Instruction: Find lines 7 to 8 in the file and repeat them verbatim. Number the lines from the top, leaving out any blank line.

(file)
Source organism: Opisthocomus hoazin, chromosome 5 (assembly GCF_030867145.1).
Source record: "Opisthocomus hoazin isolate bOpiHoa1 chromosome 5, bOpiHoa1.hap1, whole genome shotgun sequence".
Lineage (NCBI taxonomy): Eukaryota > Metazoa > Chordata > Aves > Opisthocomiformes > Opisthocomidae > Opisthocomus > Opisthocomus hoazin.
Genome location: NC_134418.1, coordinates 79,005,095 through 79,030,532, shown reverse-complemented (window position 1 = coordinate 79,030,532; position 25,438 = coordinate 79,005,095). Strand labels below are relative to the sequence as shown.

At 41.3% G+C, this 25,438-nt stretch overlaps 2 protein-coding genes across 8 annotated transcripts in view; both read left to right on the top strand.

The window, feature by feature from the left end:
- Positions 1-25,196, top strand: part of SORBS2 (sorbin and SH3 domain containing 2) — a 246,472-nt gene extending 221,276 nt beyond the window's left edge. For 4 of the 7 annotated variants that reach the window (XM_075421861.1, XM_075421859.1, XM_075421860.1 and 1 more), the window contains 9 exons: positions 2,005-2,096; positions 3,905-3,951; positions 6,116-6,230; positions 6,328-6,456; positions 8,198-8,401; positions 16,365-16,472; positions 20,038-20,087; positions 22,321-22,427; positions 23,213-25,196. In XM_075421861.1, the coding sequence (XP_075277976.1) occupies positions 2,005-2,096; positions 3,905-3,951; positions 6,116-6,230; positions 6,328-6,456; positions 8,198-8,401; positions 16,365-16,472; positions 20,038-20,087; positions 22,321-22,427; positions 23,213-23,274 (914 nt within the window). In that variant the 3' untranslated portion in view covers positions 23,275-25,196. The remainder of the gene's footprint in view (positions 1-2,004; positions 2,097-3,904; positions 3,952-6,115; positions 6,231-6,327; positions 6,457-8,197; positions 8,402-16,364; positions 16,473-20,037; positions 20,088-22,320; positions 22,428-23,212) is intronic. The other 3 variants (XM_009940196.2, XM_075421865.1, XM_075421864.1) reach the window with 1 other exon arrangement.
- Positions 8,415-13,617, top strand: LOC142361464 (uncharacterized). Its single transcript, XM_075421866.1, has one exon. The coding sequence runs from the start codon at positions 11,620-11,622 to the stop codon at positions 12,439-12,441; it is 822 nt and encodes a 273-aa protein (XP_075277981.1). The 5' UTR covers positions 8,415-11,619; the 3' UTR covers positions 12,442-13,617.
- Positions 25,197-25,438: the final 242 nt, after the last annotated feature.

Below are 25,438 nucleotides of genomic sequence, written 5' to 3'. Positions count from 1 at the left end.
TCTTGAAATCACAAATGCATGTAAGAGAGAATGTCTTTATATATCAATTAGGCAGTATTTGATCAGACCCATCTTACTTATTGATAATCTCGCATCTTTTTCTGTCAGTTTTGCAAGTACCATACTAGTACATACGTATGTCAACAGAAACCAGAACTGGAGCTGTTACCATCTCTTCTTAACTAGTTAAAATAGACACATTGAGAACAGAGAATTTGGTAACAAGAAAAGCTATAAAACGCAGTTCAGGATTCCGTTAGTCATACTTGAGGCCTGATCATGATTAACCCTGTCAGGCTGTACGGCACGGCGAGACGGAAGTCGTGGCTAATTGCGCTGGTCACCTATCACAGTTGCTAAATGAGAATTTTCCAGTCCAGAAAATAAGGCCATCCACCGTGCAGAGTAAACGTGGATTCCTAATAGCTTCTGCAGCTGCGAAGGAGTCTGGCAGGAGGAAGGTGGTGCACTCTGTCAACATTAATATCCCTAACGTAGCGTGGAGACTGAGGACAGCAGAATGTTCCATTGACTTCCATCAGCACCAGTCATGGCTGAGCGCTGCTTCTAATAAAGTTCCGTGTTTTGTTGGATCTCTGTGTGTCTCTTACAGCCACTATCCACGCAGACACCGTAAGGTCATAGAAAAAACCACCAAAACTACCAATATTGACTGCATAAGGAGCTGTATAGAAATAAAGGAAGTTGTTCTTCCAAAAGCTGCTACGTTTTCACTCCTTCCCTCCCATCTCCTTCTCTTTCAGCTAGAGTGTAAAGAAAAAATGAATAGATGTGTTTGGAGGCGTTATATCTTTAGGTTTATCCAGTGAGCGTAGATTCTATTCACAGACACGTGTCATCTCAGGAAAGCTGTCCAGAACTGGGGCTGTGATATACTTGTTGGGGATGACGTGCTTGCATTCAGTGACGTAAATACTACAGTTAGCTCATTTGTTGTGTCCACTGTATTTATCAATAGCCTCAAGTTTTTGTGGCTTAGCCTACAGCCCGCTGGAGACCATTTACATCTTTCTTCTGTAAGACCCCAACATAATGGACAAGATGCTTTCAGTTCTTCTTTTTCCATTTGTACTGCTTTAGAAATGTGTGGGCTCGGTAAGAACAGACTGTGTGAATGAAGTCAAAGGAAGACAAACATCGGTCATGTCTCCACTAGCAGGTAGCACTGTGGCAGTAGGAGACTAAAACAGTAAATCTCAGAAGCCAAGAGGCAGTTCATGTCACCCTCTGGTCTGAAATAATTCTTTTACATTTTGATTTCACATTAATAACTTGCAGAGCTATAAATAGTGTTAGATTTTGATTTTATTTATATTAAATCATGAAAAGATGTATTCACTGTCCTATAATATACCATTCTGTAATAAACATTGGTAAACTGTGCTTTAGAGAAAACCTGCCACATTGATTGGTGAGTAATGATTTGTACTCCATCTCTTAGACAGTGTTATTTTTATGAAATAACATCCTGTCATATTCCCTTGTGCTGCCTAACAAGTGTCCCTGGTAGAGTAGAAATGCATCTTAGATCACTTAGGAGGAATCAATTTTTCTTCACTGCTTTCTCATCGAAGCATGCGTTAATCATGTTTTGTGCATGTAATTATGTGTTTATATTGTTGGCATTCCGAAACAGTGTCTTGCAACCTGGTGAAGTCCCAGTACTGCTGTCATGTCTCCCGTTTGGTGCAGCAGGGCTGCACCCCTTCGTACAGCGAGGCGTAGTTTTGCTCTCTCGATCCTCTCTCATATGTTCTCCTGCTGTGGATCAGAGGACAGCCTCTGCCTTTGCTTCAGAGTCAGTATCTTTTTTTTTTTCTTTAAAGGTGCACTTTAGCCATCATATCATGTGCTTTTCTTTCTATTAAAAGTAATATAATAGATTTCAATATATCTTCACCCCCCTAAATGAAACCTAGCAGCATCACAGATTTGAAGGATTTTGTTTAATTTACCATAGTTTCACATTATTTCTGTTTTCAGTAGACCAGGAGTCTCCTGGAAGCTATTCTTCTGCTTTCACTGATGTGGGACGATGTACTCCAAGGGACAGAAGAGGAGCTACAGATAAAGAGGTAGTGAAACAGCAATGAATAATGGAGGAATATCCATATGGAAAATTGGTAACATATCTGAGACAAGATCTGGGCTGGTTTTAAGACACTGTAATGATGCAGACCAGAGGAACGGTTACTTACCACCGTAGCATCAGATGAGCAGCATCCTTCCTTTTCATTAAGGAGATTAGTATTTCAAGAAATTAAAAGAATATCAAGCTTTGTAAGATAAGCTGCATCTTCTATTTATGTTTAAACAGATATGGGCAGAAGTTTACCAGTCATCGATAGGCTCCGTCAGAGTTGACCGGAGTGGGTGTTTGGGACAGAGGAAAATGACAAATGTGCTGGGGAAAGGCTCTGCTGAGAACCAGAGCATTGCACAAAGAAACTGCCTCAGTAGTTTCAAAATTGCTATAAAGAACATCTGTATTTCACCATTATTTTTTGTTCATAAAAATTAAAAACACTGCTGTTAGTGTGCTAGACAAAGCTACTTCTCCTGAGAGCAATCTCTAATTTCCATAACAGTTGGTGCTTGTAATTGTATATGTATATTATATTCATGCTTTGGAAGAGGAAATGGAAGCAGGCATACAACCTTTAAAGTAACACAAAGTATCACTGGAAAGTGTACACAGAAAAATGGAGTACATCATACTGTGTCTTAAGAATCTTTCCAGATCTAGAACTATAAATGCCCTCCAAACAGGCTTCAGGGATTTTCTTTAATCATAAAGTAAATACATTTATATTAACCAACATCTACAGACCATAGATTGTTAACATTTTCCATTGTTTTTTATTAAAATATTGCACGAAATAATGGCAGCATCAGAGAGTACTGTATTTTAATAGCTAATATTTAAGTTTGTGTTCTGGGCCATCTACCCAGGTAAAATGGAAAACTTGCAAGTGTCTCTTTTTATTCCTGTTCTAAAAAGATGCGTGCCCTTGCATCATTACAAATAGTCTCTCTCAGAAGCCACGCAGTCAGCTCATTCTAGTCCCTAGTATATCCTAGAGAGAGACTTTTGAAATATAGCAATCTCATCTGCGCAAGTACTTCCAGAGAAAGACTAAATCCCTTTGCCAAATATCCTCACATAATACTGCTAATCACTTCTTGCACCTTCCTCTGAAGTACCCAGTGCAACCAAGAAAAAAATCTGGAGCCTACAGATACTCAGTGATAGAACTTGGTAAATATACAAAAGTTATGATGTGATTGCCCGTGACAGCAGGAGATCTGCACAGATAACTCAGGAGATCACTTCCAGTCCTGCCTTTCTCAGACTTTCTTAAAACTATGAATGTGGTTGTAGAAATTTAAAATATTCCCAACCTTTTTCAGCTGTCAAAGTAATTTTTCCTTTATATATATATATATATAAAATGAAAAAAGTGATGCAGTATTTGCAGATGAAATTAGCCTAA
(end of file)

- Positions 1-25,196, top strand: part of SORBS2 (sorbin and SH3 domain containing 2) — a 246,472-nt gene extending 221,276 nt beyond the window's left edge. For 4 of the 7 annotated variants that reach the window (XM_075421861.1, XM_075421859.1, XM_075421860.1 and 1 more), the window contains 9 exons: positions 2,005-2,096; positions 3,905-3,951; positions 6,116-6,230; positions 6,328-6,456; positions 8,198-8,401; positions 16,365-16,472; positions 20,038-20,087; positions 22,321-22,427; positions 23,213-25,196. In XM_075421861.1, the coding sequence (XP_075277976.1) occupies positions 2,005-2,096; positions 3,905-3,951; positions 6,116-6,230; positions 6,328-6,456; positions 8,198-8,401; positions 16,365-16,472; positions 20,038-20,087; positions 22,321-22,427; positions 23,213-23,274 (914 nt within the window). In that variant the 3' untranslated portion in view covers positions 23,275-25,196. The remainder of the gene's footprint in view (positions 1-2,004; positions 2,097-3,904; positions 3,952-6,115; positions 6,231-6,327; positions 6,457-8,197; positions 8,402-16,364; positions 16,473-20,037; positions 20,088-22,320; positions 22,428-23,212) is intronic. The other 3 variants (XM_009940196.2, XM_075421865.1, XM_075421864.1) reach the window with 1 other exon arrangement.
- Positions 8,415-13,617, top strand: LOC142361464 (uncharacterized). Its single transcript, XM_075421866.1, has one exon. The coding sequence runs from the start codon at positions 11,620-11,622 to the stop codon at positions 12,439-12,441; it is 822 nt and encodes a 273-aa protein (XP_075277981.1). The 5' UTR covers positions 8,415-11,619; the 3' UTR covers positions 12,442-13,617.